Judge strikes down Minneapolis police ballot question

A Hennepin County judge struck down the controversial Minneapolis public safety ballot question late Tuesday and blocked the city from counting any votes on the proposal.

Judge Jamie Anderson said the ballot language, which asks voters if they want to scrap the Minneapolis Police Department and replace it with a new public safety agency, was "unreasonable and misleading."

"The Court finds that the new ballot question does not ensure that voters are able to understand the essential purpose of the proposed amendment," Anderson wrote in her order.

Minneapolis City Attorney Jim Rowader said he would appeal Anderson's ruling.

"The City Attorney’s Office is focused on a speedy appellate process to ensure all voters have the opportunity to make known their positions on this critical issue as part of the municipal election this year," Rowader said in an emailed statement.

Sondra and Don Samuels are two of the three Minneapolis residents that filed the lawsuit to change the ballot language to better explain how the charter would change. The couple says it wants voters to vote on the future of policing, but only if they can understand what they’re voting for.

"It’s so confusing, it is chaotic and we are just thrilled that the judge has moved democracy further down the court," said Sondra Samuels, President and CEO of the Northside Achievement Zone.

"Democracy is not simply the right to vote, it’s also the right to know what you’re voting about," said Don Samuels, a former Minneapolis city councilman.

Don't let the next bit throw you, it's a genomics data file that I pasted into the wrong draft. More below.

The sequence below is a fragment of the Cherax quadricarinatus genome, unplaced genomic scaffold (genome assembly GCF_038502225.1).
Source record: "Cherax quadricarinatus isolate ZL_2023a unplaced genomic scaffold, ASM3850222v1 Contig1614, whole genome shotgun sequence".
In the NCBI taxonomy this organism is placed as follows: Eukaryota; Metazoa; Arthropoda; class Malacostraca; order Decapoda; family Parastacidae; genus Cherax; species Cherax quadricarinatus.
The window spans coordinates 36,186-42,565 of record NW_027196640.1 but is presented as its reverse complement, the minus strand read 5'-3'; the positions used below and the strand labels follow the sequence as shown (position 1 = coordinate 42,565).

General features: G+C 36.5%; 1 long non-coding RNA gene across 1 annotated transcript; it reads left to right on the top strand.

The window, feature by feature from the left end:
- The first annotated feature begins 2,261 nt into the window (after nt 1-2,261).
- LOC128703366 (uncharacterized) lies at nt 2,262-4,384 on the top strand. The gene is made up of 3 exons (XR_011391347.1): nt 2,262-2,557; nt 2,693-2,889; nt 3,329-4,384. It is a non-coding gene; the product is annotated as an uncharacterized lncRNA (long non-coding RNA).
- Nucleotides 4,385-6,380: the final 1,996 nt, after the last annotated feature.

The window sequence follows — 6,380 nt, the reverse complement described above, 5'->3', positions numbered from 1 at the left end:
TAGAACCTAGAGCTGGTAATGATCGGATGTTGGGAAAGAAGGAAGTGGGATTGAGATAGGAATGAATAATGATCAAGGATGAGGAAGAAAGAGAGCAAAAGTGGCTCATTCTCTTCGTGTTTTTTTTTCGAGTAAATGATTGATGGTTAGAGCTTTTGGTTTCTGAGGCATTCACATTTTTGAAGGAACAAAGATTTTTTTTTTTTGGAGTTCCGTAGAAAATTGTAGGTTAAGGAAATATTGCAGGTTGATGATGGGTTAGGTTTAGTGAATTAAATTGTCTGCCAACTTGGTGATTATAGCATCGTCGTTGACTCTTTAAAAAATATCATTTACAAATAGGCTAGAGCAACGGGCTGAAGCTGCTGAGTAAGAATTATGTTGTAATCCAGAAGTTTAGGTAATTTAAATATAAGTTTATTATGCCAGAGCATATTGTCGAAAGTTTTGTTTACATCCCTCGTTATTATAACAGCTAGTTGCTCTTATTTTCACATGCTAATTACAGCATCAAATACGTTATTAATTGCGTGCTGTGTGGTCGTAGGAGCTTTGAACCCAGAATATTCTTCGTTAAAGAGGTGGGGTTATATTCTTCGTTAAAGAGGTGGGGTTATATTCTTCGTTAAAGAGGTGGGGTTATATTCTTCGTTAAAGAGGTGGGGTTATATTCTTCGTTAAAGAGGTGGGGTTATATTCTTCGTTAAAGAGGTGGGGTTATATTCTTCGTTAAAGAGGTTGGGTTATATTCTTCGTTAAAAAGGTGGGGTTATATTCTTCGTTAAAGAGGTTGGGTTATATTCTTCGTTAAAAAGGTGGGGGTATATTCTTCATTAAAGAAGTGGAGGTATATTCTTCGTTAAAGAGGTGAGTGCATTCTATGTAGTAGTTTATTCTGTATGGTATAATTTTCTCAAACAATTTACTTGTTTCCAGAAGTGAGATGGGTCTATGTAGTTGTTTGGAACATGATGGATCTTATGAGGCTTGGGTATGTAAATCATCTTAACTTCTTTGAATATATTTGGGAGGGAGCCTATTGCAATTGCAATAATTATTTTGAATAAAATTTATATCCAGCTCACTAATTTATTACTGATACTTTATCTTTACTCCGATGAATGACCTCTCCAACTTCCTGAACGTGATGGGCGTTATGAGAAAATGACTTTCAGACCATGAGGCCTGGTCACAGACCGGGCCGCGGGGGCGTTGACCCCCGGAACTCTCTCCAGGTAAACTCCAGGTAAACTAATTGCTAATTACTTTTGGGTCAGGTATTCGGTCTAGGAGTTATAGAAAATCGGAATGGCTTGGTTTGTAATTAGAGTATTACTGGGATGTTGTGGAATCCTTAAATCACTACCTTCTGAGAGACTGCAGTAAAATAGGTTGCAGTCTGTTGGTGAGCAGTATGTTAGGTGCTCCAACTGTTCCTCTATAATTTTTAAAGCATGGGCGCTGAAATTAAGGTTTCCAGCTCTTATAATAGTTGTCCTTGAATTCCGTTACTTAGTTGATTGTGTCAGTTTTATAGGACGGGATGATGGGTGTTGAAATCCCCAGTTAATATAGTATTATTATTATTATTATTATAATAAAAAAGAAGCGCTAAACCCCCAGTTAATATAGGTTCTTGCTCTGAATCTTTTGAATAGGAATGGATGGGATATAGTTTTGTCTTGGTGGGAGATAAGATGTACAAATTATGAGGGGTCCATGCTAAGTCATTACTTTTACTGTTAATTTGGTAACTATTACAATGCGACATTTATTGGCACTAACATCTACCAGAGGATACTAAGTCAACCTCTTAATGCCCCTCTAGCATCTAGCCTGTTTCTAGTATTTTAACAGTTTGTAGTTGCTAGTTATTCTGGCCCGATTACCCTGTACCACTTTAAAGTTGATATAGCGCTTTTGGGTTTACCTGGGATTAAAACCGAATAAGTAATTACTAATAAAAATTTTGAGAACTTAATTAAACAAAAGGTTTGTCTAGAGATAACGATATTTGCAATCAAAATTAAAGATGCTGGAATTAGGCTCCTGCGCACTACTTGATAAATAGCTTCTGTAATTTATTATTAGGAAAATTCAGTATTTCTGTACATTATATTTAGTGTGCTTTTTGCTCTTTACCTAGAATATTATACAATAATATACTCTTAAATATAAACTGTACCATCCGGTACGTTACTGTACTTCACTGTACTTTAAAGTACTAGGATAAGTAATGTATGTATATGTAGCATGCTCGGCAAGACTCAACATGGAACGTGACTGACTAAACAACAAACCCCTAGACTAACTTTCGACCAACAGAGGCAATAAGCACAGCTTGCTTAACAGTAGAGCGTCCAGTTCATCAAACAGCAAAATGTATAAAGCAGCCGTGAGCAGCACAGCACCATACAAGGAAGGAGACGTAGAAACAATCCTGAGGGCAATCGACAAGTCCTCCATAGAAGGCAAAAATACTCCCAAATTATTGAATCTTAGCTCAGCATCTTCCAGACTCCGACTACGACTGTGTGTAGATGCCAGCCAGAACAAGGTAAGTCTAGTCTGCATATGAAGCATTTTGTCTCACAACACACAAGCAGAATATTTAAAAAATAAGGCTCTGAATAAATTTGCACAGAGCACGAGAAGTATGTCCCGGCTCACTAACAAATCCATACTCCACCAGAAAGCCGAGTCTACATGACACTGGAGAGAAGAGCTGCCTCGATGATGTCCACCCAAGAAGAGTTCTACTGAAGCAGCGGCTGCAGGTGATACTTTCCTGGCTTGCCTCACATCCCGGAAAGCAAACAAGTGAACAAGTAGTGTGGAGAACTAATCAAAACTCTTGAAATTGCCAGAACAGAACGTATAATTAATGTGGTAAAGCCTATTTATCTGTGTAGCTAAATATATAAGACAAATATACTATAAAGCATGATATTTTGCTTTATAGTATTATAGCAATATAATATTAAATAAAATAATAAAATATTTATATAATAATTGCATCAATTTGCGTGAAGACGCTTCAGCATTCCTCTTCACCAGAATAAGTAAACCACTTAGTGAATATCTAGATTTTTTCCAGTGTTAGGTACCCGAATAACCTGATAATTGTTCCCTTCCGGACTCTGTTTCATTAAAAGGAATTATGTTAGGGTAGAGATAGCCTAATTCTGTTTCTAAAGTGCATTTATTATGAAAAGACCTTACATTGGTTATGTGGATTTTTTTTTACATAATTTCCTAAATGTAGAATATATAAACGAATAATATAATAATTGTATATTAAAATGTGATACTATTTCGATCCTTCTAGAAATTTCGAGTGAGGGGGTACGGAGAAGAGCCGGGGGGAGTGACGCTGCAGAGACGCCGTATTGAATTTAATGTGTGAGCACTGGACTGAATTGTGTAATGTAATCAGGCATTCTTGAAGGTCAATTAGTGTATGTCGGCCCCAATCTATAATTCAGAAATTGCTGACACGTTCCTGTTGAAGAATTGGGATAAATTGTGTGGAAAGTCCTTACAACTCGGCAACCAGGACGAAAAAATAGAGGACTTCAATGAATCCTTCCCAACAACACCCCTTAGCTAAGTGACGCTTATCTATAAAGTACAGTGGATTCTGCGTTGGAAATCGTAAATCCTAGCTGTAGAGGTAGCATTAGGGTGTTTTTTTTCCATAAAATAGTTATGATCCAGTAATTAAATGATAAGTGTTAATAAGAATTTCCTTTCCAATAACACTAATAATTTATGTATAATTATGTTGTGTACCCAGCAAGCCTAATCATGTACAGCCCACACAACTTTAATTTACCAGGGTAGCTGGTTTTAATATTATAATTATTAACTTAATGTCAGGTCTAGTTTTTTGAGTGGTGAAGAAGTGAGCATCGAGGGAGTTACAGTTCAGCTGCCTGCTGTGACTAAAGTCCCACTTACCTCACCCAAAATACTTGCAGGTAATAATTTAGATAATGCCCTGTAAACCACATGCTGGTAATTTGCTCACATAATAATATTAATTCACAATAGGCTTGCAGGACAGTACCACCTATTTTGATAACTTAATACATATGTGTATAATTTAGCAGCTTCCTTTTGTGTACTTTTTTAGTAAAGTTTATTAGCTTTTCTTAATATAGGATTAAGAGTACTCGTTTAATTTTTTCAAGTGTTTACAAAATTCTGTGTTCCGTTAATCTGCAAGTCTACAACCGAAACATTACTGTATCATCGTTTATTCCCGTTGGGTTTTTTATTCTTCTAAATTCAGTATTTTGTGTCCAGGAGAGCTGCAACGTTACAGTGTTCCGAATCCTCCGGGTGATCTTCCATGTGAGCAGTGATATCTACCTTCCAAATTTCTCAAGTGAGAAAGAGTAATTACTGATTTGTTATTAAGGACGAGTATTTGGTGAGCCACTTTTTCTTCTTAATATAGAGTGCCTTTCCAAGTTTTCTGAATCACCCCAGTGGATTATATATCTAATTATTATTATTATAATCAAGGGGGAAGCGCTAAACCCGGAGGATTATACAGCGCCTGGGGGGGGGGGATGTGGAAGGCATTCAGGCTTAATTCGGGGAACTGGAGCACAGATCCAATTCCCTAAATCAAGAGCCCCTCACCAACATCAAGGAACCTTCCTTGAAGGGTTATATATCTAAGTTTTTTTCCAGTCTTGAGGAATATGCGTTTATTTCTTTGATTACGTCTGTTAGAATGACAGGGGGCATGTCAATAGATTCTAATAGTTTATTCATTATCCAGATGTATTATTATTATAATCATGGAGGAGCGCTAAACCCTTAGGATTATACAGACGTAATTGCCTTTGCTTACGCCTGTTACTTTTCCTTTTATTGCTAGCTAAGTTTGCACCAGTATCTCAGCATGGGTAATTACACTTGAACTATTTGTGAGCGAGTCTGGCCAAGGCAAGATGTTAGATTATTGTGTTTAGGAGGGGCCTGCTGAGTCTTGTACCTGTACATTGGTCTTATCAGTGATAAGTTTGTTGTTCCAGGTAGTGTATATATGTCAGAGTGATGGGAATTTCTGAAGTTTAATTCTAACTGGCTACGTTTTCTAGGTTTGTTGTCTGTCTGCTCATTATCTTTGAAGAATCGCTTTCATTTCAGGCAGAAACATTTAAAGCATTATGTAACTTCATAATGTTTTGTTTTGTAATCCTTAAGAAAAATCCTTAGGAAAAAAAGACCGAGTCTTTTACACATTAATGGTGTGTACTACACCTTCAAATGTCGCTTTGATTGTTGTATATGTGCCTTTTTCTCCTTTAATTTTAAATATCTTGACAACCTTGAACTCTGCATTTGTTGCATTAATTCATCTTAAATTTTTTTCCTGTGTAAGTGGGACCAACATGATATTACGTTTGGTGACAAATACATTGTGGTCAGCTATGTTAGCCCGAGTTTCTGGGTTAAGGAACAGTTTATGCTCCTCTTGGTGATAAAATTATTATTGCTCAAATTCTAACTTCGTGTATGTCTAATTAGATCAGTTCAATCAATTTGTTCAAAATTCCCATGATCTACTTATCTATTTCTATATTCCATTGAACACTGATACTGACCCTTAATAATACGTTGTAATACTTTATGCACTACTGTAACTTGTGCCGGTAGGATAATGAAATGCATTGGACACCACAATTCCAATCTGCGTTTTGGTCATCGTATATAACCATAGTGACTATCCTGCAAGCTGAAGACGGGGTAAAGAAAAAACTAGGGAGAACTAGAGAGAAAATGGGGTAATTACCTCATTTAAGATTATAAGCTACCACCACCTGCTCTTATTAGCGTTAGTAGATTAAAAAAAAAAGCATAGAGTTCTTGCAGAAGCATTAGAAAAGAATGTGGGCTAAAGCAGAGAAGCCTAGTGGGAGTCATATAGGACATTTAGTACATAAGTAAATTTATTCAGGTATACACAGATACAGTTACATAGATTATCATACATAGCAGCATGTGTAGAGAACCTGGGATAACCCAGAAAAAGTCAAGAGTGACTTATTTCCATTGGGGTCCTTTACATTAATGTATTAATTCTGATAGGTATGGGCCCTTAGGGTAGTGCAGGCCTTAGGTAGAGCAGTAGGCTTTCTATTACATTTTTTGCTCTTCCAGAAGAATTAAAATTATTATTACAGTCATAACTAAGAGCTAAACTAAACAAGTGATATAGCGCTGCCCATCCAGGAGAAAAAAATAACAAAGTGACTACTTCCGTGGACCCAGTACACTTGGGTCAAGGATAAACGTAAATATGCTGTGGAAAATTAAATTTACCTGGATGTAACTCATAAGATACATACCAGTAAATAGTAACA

Throughout the process Minneapolis Mayor Jacob Frey has also pushed for changes to the ballot question's language. Following the judge's ruling, his campaign manager stated Frey is still "adamantly opposed" to the charter change, but believes the debate should be settled by the voters.

A spokeswoman for Yes 4 Minneapolis, the political group that successfully petitioned for the question to be on the ballot, did not immediately respond to a request for comment. The group had preemptively petitioned the Minnesota Supreme Court to hear the case in the event it lost in Hennepin County.

If Yes 4 Minneapolis or the city appeal and that appeal is pending when early voting starts, the city must tell voters not to vote on this question, Anderson wrote in her ruling.

This is the third version of the ballot language that Anderson has struck down -- but the most consequential, because of the impending start of early voting on Friday. Ballots are at the printer this week, and Hennepin County election officials have said there is no time to reprint them.

A yes vote would change the city's charter, getting rid of the police department, police chief, and the city's required minimum number of police staff. Future city councils and mayors could decide how many police officers should be employed in the new public safety agency.

Three Minneapolis residents filed a lawsuit over the ballot question language, arguing that it did not appropriately explain the effects of a yes vote. Anderson first tossed out a lengthy explanatory note that Minneapolis wanted to include, then said the pared-down second version was too vague.

Attorneys for the three residents, the city and Yes 4 Minneapolis made their arguments before the judge Monday about the third version of ballot language. In the hearing, the city's attorney compared the saga to Goldilocks, voicing frustration over the process of asking the judge to find language that was "just right."